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Thursday, February 11, 2016

Short Story Collections from Well-known Novelists

Posted by Zach H. and Staff

Did you know that Stephen King and Margaret Atwood write short stories?  It is sometimes surprising to discover that an author whose novels you love has also written short stories. We've gathered to together this list of short story collections that are all written by authors that may be more commonly thought of as novelists. Try one today! 

Armageddon in Retrospect by Kurt Vonnegut. Typical Vonnegut humor about war and peace - Zach H.
A fitting tribute to a literary legend and a profoundly humane humorist, Armageddon in Retrospect is a collection of twelve previously unpublished writings on war and peace. Imbued with Vonnegut's trademark rueful humor and outraged moral sense, the pieces range from a letter written by Vonnegut to his family in 1945, informing them that he'd been taken prisoner by the Germans, to his last speech, delivered after his death by his son Mark, who provides a warmly personal introduction to the collection. Taken together, these pieces provide fresh insight into Vonnegut's enduring literary genius and reinforce his ongoing moral relevance in today's world.

The Martian Chronicles by Ray Bradbury. In The Martian Chronicles, Ray Bradbury, America’s preeminent storyteller, imagines a place of hope, dreams, and metaphor— of crystal pillars and fossil seas—where a fine dust settles on the great empty cities of a vanished, devastated civilization. Earthmen conquer Mars and then are conquered by it, lulled by dangerous lies of comfort and familiarity, and enchanted by the lingering glamour of an ancient, mysterious native race. In this classic work of fiction, Bradbury exposes our ambitions, weaknesses, and ignorance in a strange and breathtaking world where man does not belong.

Smoke and Mirrors by Neil Gaiman. Arguably Gaiman's best medium next to graphic novels. Beautifully written stories - Zach H.
In the deft hands of Neil Gaiman, magic is no mere illusion . . . and anything is possible. In Smoke and Mirrors, Gaiman's imagination and supreme artistry transform a mundane world into a place of terrible wonders—where an old woman can purchase the Holy Grail at a thrift store, where assassins advertise their services in the Yellow Pages under "Pest Control," and where a frightened young boy must barter for his life with a mean-spirited troll living beneath a bridge by the railroad tracks. Explore a new reality, obscured by smoke and darkness yet brilliantly tangible, in this extraordinary collection of short works by a master prestidigitator. It will dazzle your senses, touch your heart, and haunt your dreams.

Everything's Eventual: 14 Dark Tales by Stephen King. Did you know the movies Shawshank Redemption and Stand by Me were based on short stories written by Stephen King (Rita Hayworth and Shawshank Redemption and The Body)?  Many people don't think of Stephen King as a short story author, but he has written many. Everything's Eventual is an excellent collection that you should definitely try.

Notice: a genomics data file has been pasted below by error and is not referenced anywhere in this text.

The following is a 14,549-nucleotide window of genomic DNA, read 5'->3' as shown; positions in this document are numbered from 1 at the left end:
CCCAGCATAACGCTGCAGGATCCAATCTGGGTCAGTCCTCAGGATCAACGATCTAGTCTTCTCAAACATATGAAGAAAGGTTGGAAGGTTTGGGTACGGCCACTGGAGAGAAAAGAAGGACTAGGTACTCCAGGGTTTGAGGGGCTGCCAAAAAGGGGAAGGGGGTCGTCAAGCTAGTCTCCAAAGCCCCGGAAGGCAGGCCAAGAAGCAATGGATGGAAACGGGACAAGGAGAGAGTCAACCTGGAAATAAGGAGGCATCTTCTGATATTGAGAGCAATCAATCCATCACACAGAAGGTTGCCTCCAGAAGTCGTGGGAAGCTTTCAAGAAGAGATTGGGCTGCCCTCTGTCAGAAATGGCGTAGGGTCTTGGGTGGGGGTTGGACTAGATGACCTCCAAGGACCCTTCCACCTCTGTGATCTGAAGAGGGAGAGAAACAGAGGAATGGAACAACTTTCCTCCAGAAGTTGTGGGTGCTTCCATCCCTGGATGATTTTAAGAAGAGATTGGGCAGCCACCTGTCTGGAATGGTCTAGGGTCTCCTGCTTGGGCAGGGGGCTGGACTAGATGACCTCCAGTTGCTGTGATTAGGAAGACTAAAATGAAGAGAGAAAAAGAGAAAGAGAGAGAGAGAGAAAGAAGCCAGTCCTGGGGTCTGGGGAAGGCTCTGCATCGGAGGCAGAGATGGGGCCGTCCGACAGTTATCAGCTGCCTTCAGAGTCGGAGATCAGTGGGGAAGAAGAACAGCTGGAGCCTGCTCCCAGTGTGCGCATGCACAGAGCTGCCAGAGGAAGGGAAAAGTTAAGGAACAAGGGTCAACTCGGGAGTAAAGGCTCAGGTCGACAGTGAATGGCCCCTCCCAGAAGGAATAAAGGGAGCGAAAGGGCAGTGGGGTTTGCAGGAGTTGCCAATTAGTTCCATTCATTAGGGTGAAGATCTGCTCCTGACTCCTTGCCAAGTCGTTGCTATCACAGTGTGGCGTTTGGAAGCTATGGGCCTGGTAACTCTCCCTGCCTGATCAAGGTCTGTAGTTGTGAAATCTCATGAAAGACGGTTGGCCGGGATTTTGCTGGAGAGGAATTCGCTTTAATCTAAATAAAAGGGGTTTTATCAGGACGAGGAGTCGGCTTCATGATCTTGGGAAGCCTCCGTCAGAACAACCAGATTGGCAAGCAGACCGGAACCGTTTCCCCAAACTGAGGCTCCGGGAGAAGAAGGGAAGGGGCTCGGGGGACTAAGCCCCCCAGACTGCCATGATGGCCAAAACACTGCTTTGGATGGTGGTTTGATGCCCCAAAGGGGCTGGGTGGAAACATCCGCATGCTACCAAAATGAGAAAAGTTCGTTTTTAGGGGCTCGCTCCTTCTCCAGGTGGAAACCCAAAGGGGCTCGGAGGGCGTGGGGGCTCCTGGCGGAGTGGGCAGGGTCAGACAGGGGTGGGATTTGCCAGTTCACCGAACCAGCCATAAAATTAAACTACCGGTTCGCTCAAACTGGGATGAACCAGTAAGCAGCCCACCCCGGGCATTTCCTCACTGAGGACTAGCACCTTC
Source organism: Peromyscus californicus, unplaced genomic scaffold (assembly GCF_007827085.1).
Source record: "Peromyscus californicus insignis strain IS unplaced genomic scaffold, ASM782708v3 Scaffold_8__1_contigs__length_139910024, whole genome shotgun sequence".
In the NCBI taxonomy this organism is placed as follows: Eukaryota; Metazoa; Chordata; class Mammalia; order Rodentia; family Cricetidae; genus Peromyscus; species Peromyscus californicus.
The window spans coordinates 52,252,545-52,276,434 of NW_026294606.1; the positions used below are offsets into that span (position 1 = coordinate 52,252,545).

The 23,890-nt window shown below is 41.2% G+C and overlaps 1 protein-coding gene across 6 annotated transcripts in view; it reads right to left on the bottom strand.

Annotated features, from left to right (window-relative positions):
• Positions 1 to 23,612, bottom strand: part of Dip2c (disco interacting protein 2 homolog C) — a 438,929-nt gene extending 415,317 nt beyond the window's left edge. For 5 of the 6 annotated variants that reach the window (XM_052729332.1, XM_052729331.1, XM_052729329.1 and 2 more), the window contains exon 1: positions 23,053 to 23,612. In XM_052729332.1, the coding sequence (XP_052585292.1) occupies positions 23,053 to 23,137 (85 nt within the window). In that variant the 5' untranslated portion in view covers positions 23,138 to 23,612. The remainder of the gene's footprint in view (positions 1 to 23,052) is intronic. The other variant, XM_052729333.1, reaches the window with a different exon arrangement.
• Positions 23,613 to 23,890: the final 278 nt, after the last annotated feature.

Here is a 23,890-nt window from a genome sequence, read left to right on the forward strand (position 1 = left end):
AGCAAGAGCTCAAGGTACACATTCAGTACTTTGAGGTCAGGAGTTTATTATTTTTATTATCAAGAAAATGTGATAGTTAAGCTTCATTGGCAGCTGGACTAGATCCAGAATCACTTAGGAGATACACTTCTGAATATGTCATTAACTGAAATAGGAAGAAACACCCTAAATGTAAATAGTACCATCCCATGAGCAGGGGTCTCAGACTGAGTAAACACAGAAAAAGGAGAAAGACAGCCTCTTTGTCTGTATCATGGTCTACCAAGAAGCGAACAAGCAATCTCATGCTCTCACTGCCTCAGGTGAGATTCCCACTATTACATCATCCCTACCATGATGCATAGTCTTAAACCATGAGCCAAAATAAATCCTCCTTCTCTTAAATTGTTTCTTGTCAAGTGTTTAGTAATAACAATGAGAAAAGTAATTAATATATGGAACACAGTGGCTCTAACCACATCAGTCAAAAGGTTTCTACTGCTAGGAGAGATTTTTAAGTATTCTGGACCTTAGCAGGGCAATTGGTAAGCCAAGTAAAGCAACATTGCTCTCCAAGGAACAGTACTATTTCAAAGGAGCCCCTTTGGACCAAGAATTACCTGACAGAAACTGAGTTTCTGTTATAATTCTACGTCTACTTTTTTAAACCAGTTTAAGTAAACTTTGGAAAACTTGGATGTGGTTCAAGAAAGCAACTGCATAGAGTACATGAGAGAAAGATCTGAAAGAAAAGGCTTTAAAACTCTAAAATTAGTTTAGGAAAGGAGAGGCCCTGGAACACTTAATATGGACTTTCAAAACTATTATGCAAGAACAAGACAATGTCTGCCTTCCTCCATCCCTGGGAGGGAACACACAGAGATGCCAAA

King is in terrifying top form in these short stories, taking readers down a road less traveled (for good reason) in the blockbuster ebook “Riding the Bullet”; bad table service turns bloody when you stop in for “Lunch at the Gotham Café”; and terror becomes déjà vu all over again when you get “That Feeling, You Can Only Say What It Is in French”—along with eleven more stories that will keep you awake until daybreak. Enter a nightmarish mindscape of unrelenting horror and shocking revelations that could only come from the imagination of the greatest storyteller of our time.

A Supposedly Fun Thing I'll Never Do Again by David Foster Wallace. This is a collection of essays by Wallace on a variety of subjects. They're hilarious even when written about something as mundane as tennis or television - Zach H.

In this exuberantly praised book - a collection of seven pieces on subjects ranging from television to tennis, from the Illinois State Fair to the films of David Lynch, from postmodern literary theory to the supposed fun of traveling aboard a Caribbean luxury cruiseliner - David Foster Wallace brings to nonfiction the same curiosity, hilarity, and exhilarating verbal facility that has delighted readers of his fiction, including the bestselling Infinite Jest.

Stone Mattress by Margaret Atwood. In this extraordinary collection, Margaret Atwood gives us nine unforgettable tales that reveal the grotesque, delightfully wicked facets of humanity. “Alphinland,” the first of three loosely linked tales, introduces us to a fantasy writer who is guided through a stormy winter evening by the voice of her late husband. In “Lusus Naturae,” a young woman, monstrously transformed by a genetic defect, is mistaken for a vampire. And in the title story, a woman who has killed four husbands discovers an opportunity to exact vengeance on the first man who ever wronged her. By turns thrilling, funny, and thought-provoking, Stone Mattress affirms Atwood as our greatest creator of worlds—and as an incisive chronicler of our darkest impulses.

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